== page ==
By GAP Intern Emily Decker
Fast fashion is quickly emerging as a top contributor to climate change.
Fashion industry emissions are greater than air and container transport combined, and have become the 2nd biggest polluter behind oil. This is because people are buying 60% more clothes than they did 15 years ago, and only using them for half as long. There’s been a shift in people’s behaviour towards fashion, with clothing now often being viewed as disposable.
The changing attitude towards clothing can be attributed to many things, such as lower clothing prices, lower quality clothing, rapidly changing fashion trends, and even the influence of social media. These changes are all intertwined and have led to mass consumption of cheap and poor quality clothing.
Fast Fashion and Social Media
The influence of social media on clothing consumption has become more notable in recent years. Social media influencers are paid to promote brands with unsustainable and inhumane production practices. They share big clothing hauls and are paid to do so. One of the most notable fast fashion brands is Shein, a Chinese based clothing company that produces the same amount of Carbon Dioxide as 180 coal-powered plants. Shein clothing is incredibly inexpensive, encouraging customers to buy more, especially when influencers provide discount codes to get the cheap clothes at an even lower cost. This influences people to buy clothing as though it’s disposable.
Some influencers centre their platforms around second-hand clothing. They share that it’s possible to be on trend, while also having unique clothing, by buying second-hand.
This trend is now growing, with some friend groups participating in clothing swaps and sales, selling their clothes rather than throwing them away, and even revitalising outdated pieces.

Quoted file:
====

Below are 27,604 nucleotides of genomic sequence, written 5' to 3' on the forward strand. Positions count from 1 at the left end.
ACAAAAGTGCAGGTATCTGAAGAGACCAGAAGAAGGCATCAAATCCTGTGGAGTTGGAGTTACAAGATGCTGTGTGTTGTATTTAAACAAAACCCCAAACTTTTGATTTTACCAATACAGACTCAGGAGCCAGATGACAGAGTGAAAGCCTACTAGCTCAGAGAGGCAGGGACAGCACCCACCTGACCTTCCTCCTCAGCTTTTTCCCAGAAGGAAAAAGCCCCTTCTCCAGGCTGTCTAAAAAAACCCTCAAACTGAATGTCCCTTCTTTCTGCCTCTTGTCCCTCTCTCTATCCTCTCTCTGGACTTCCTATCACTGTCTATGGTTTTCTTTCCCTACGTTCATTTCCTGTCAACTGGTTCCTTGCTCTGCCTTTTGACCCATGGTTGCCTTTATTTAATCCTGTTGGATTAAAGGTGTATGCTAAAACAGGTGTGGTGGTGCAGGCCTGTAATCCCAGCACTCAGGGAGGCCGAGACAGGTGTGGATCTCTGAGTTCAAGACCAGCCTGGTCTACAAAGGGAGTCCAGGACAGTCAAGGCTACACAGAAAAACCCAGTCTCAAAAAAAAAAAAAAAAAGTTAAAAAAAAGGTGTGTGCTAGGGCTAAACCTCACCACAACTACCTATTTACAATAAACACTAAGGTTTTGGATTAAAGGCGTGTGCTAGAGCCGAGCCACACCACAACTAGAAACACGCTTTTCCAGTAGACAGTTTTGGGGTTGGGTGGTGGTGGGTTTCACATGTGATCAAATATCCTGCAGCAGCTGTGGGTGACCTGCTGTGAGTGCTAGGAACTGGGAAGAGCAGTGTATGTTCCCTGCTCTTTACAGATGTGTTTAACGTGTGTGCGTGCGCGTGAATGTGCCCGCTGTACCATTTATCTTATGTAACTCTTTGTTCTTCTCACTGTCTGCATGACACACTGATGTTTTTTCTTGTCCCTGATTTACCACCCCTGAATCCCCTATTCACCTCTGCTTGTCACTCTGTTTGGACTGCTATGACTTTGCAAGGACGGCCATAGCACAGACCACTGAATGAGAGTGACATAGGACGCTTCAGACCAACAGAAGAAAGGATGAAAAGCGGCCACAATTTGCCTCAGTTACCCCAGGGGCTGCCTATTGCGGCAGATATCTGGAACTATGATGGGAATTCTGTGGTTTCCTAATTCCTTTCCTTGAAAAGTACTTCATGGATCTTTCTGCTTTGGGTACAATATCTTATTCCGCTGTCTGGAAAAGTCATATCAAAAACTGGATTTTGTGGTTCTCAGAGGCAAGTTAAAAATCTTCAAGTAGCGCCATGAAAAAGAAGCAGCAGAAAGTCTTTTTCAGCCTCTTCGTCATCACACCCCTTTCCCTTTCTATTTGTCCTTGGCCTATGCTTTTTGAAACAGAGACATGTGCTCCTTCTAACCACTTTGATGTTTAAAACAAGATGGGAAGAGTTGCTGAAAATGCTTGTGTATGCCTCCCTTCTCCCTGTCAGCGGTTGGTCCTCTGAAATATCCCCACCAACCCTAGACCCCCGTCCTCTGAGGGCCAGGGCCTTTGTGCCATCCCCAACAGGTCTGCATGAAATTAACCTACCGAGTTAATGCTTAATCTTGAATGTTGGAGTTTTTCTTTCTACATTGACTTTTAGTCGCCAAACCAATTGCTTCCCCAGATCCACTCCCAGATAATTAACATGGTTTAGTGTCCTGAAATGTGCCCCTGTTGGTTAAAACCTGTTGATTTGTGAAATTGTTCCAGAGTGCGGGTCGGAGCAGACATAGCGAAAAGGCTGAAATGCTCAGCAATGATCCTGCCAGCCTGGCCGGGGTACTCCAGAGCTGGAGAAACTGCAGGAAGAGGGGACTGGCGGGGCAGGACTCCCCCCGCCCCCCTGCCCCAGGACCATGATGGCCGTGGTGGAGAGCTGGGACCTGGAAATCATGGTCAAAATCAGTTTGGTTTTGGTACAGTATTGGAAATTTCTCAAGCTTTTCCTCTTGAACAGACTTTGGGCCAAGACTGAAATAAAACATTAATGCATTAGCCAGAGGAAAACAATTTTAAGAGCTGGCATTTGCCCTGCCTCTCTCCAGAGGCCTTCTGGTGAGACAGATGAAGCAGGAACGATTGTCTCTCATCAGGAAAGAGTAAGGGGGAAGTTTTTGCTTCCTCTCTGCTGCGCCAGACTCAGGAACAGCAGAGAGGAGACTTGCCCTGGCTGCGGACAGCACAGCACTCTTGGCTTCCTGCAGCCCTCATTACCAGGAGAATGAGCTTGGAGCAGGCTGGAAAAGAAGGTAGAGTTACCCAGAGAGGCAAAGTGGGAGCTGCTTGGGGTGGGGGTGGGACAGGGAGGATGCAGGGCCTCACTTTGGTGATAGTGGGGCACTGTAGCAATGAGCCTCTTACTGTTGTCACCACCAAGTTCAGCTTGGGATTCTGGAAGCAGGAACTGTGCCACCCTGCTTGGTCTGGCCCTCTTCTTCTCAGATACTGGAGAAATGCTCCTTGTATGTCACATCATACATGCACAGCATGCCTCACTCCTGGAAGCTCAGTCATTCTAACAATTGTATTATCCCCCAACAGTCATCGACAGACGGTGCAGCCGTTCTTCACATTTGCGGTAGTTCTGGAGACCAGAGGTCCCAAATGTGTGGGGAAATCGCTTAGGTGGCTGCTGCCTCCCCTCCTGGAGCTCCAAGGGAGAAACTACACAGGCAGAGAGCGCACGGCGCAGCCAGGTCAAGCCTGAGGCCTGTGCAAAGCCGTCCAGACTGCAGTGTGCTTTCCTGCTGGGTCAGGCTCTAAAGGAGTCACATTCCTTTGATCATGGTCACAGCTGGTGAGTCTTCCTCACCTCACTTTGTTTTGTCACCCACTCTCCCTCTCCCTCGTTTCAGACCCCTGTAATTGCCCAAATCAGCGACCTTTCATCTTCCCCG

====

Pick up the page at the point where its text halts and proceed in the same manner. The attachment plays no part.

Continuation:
Revamping old clothing and accessories is known as circular fashion. In Ireland, Rediscover Fashion is a leader in circular fashion, selling only redesigned and repurposed pieces.
Buying second-hand and participating in circular fashion can be a fun activity to do with friends, a creative outlet, and of course, sustainable. (See here for some sustainable fashion influencers)
Buying sustainably is important, but getting the most use out of clothing is just as crucial.
This means learning how to mend clothing, whether a button falls off or the fabric tears. It can also mean getting creative and altering a clothing piece to make it more wearable and on trend. Learning how to buy high quality clothing and get more use out of it can change the attitude towards fashion.
Primark (Penneys) has begun a programme where free sewing classes are provided to customers so they can get the most wear out of their clothing. This programme is offered at the Penneys store in Dublin, with plans to expand throughout Ireland. France is following a similar initiative, offering bonuses to people who mend their shoes and clothes, rather than throwing them away. The goal is to create a more sustainable fashion industry, while also supporting those who partake in responsible fashion. Learning how to buy high quality clothing and get more use out of it can change the attitude towards fashion.
It is also important to take care of your clothing and accessories to sustain their longevity. This means keeping clothing clean, fresh and dry and checking labels to see how a garment should be cleaned.
Repairing and taking care of your clothing can make you more appreciative of your wardrobe and get the most use out of it.
Take the Circular Fashion Challenge!
Getting involved in sustainable fashion can be both a fun and important challenge:
- When shopping, think whether or not you’ll get at least 30 uses out of a clothing item. If not, then don’t buy it.
- Try putting together 6 outfits and see if you can go 6 weeks with only wearing those items. Chances are, it’ll be easier than you think.
- Build what is known as a “capsule wardrobe”, with simple, high quality, and versatile pieces.
These behaviour changes can help encourage better buying habits and avoid fast fashion.